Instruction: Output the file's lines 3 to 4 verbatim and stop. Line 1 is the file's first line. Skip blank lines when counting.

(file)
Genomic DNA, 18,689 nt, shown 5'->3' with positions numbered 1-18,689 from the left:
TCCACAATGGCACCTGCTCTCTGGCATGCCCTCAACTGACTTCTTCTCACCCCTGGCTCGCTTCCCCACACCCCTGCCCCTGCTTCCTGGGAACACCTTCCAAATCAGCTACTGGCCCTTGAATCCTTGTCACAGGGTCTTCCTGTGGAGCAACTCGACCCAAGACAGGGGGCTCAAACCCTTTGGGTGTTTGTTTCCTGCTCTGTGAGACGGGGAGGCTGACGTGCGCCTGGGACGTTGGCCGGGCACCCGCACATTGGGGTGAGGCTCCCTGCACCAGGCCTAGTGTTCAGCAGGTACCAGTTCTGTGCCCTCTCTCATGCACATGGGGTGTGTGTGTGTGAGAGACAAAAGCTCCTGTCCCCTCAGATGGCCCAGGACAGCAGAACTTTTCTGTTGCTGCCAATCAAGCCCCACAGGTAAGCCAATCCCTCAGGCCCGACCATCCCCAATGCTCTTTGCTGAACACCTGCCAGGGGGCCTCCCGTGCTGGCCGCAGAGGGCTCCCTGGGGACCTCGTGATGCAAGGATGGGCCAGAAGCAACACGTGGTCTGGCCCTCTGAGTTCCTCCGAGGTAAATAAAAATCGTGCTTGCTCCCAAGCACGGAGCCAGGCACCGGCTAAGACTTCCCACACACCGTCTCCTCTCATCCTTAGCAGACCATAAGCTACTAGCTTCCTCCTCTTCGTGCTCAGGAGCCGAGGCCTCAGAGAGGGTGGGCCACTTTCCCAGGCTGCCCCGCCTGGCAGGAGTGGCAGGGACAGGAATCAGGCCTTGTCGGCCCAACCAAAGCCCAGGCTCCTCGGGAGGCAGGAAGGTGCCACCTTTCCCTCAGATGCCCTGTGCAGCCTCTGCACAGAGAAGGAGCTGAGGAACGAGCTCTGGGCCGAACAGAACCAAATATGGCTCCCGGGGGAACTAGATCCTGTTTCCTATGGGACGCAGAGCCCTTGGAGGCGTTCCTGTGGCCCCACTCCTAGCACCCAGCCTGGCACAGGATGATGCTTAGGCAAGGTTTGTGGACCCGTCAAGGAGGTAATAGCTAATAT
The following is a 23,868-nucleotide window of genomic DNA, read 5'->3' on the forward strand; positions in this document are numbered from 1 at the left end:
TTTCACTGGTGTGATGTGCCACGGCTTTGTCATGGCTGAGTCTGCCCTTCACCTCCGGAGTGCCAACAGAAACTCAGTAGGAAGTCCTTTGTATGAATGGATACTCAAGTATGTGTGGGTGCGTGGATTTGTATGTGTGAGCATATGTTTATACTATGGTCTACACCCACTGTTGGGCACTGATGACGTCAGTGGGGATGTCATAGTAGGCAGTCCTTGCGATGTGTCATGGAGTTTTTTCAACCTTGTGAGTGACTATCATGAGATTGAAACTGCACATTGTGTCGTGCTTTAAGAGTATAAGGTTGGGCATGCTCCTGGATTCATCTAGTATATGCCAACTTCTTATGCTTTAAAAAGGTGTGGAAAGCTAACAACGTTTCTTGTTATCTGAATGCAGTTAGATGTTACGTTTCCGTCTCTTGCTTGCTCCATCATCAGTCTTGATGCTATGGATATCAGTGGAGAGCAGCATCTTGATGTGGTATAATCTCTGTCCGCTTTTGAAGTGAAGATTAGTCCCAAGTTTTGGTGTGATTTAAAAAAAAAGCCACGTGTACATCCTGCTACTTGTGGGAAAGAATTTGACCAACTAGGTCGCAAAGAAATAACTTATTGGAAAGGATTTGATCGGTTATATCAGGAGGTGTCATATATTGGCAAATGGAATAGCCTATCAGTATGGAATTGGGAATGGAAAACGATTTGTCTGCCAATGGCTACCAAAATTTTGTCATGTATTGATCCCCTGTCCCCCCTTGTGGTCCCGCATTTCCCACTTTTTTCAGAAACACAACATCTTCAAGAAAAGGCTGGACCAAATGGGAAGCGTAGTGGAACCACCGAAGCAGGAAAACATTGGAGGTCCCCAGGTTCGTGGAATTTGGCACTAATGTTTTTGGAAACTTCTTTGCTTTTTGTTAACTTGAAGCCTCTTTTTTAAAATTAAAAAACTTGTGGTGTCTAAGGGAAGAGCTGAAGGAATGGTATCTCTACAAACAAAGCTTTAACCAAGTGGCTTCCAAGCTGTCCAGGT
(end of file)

The following is a 23,868-nucleotide window of genomic DNA, read 5'->3' on the forward strand; positions in this document are numbered from 1 at the left end:
TTTCACTGGTGTGATGTGCCACGGCTTTGTCATGGCTGAGTCTGCCCTTCACCTCCGGAGTGCCAACAGAAACTCAGTAGGAAGTCCTTTGTATGAATGGATACTCAAGTATGTGTGGGTGCGTGGATTTGTATGTGTGAGCATATGTTTATACTATGGTCTACACCCACTGTTGGGCACTGATGACGTCAGTGGGGATGTCATAGTAGGCAGTCCTTGCGATGTGTCATGGAGTTTTTTCAACCTTGTGAGTGACTATCATGAGATTGAAACTGCACATTGTGTCGTGCTTTAAGAGTATAAGGTTGGGCATGCTCCTGGATTCATCTAGTATATGCCAACTTCTTATGCTTTAAAAAGGTGTGGAAAGCTAACAACGTTTCTTGTTATCTGAATGCAGTTAGATGTTACGTTTCCGTCTCTTGCTTGCTCCATCATCAGTCTTGATGCTATGGATATCAGTGGAGAGCAGCATCTTGATGTGGTATAATCTCTGTCCGCTTTTGAAGTGAAGATTAGTCCCAAGTTTTGGTGTGATTTAAAAAAAAAGCCACGTGTACATCCTGCTACTTGTGGGAAAGAATTTGACCAACTAGGTCGCAAAGAAATAACTTATTGGAAAGGATTTGATCGGTTATATCAGGAGGTGTCATATATTGGCAAATGGAATAGCCTATCAGTATGGAATTGGGAATGGAAAACGATTTGTCTGCCAATGGCTACCAAAATTTTGTCATGTATTGATCCCCTGTCCCCCCTTGTGGTCCCGCATTTCCCACTTTTTTCAGAAACACAACATCTTCAAGAAAAGGCTGGACCAAATGGGAAGCGTAGTGGAACCACCGAAGCAGGAAAACATTGGAGGTCCCCAGGTTCGTGGAATTTGGCACTAATGTTTTTGGAAACTTCTTTGCTTTTTGTTAACTTGAAGCCTCTTTTTTAAAATTAAAAAACTTGTGGTGTCTAAGGGAAGAGCTGAAGGAATGGTATCTCTACAAACAAAGCTTTAACCAAGTGGCTTCCAAGCTGTCCAGGT